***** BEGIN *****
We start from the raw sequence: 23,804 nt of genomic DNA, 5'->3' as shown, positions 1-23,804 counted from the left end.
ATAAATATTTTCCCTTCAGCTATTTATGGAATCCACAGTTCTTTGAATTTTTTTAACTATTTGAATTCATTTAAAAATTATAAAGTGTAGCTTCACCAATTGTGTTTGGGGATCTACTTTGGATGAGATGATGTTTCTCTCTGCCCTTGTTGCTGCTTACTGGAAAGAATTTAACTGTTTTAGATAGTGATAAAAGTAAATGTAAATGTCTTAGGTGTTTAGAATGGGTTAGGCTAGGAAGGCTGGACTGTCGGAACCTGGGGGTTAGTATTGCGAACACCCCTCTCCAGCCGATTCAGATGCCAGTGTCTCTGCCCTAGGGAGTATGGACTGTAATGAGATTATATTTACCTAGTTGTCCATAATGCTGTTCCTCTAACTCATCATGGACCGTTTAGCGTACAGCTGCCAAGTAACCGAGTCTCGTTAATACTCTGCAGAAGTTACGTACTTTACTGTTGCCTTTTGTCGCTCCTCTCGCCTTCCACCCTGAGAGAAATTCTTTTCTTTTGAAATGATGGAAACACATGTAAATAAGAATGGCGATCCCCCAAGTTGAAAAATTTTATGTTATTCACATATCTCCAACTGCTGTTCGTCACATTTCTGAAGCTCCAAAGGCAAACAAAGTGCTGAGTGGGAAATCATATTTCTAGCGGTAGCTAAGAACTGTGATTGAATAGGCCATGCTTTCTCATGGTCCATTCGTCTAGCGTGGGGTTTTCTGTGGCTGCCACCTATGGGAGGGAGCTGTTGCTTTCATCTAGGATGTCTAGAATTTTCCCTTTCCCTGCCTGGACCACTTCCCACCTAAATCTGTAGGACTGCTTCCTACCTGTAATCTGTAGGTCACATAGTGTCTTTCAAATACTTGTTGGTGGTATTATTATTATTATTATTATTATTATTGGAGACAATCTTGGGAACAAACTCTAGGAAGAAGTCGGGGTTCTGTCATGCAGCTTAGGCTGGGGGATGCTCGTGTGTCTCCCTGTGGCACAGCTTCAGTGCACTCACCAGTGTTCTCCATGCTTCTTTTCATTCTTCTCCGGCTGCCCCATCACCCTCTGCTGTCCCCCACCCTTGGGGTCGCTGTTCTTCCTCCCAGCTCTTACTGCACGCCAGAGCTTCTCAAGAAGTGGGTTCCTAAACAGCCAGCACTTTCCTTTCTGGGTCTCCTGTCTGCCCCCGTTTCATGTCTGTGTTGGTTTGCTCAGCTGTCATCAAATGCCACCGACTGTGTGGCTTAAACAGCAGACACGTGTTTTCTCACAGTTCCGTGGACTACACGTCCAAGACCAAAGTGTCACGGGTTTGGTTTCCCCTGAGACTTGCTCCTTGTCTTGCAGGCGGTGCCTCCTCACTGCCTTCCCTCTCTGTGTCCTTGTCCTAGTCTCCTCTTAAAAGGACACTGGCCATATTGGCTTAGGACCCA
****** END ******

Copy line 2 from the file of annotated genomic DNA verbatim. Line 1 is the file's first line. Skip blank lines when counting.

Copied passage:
ATAAATATTTTCCCTTCAGCTATTTATGGAATCCACAGTTCTTTGAATTTTTTTAACTATTTGAATTCATTTAAAAATTATAAAGTGTAGCTTCACCAATTGTGTTTGGGGATCTACTTTGGATGAGATGATGTTTCTCTCTGCCCTTGTTGCTGCTTACTGGAAAGAATTTAACTGTTTTAGATAGTGATAAAAGTAAATGTAAATGTCTTAGGTGTTTAGAATGGGTTAGGCTAGGAAGGCTGGACTGTCGGAACCTGGGGGTTAGTATTGCGAACACCCCTCTCCAGCCGATTCAGATGCCAGTGTCTCTGCCCTAGGGAGTATGGACTGTAATGAGATTATATTTACCTAGTTGTCCATAATGCTGTTCCTCTAACTCATCATGGACCGTTTAGCGTACAGCTGCCAAGTAACCGAGTCTCGTTAATACTCTGCAGAAGTTACGTACTTTACTGTTGCCTTTTGTCGCTCCTCTCGCCTTCCACCCTGAGAGAAATTCTTTTCTTTTGAAATGATGGAAACACATGTAAATAAGAATGGCGATCCCCCAAGTTGAAAAATTTTATGTTATTCACATATCTCCAACTGCTGTTCGTCACATTTCTGAAGCTCCAAAGGCAAACAAAGTGCTGAGTGGGAAATCATATTTCTAGCGGTAGCTAAGAACTGTGATTGAATAGGCCATGCTTTCTCATGGTCCATTCGTCTAGCGTGGGGTTTTCTGTGGCTGCCACCTATGGGAGGGAGCTGTTGCTTTCATCTAGGATGTCTAGAATTTTCCCTTTCCCTGCCTGGACCACTTCCCACCTAAATCTGTAGGACTGCTTCCTACCTGTAATCTGTAGGTCACATAGTGTCTTTCAAATACTTGTTGGTGGTATTATTATTATTATTATTATTATTATTGGAGACAATCTTGGGAACAAACTCTAGGAAGAAGTCGGGGTTCTGTCATGCAGCTTAGGCTGGGGGATGCTCGTGTGTCTCCCTGTGGCACAGCTTCAGTGCACTCACCAGTGTTCTCCATGCTTCTTTTCATTCTTCTCCGGCTGCCCCATCACCCTCTGCTGTCCCCCACCCTTGGGGTCGCTGTTCTTCCTCCCAGCTCTTACTGCACGCCAGAGCTTCTCAAGAAGTGGGTTCCTAAACAGCCAGCACTTTCCTTTCTGGGTCTCCTGTCTGCCCCCGTTTCATGTCTGTGTTGGTTTGCTCAGCTGTCATCAAATGCCACCGACTGTGTGGCTTAAACAGCAGACACGTGTTTTCTCACAGTTCCGTGGACTACACGTCCAAGACCAAAGTGTCACGGGTTTGGTTTCCCCTGAGACTTGCTCCTTGTCTTGCAGGCGGTGCCTCCTCACTGCCTTCCCTCTCTGTGTCCTTGTCCTAGTCTCCTCTTAAAAGGACACTGGCCATATTGGCTTAGGACCCA